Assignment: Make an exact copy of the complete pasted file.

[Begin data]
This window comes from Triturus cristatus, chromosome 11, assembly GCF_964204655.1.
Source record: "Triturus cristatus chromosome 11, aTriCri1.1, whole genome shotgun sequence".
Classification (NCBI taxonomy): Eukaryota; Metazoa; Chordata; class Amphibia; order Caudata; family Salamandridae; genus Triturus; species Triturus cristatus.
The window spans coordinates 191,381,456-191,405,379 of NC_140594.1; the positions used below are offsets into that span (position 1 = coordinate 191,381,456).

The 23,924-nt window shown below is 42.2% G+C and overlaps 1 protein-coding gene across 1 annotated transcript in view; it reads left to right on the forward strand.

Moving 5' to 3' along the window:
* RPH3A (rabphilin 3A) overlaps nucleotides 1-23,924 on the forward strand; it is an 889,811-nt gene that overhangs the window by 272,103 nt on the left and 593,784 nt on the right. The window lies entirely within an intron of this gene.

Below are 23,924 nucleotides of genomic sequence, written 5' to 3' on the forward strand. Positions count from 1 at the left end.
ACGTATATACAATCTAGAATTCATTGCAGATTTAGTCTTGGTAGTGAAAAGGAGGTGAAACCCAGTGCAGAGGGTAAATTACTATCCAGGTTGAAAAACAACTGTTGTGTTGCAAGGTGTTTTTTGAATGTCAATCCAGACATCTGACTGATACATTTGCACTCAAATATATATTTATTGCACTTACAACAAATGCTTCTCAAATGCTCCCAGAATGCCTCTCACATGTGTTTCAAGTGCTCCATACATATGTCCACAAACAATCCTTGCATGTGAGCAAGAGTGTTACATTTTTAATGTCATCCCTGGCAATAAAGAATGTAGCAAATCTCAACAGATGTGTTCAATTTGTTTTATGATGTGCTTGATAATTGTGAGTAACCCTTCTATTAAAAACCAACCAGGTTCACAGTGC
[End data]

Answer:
This window comes from Triturus cristatus, chromosome 11, assembly GCF_964204655.1.
Source record: "Triturus cristatus chromosome 11, aTriCri1.1, whole genome shotgun sequence".
Classification (NCBI taxonomy): Eukaryota; Metazoa; Chordata; class Amphibia; order Caudata; family Salamandridae; genus Triturus; species Triturus cristatus.
The window spans coordinates 191,381,456-191,405,379 of NC_140594.1; the positions used below are offsets into that span (position 1 = coordinate 191,381,456).

The 23,924-nt window shown below is 42.2% G+C and overlaps 1 protein-coding gene across 1 annotated transcript in view; it reads left to right on the forward strand.

Moving 5' to 3' along the window:
* RPH3A (rabphilin 3A) overlaps nucleotides 1-23,924 on the forward strand; it is an 889,811-nt gene that overhangs the window by 272,103 nt on the left and 593,784 nt on the right. The window lies entirely within an intron of this gene.

Below are 23,924 nucleotides of genomic sequence, written 5' to 3' on the forward strand. Positions count from 1 at the left end.
ACGTATATACAATCTAGAATTCATTGCAGATTTAGTCTTGGTAGTGAAAAGGAGGTGAAACCCAGTGCAGAGGGTAAATTACTATCCAGGTTGAAAAACAACTGTTGTGTTGCAAGGTGTTTTTTGAATGTCAATCCAGACATCTGACTGATACATTTGCACTCAAATATATATTTATTGCACTTACAACAAATGCTTCTCAAATGCTCCCAGAATGCCTCTCACATGTGTTTCAAGTGCTCCATACATATGTCCACAAACAATCCTTGCATGTGAGCAAGAGTGTTACATTTTTAATGTCATCCCTGGCAATAAAGAATGTAGCAAATCTCAACAGATGTGTTCAATTTGTTTTATGATGTGCTTGATAATTGTGAGTAACCCTTCTATTAAAAACCAACCAGGTTCACAGTGC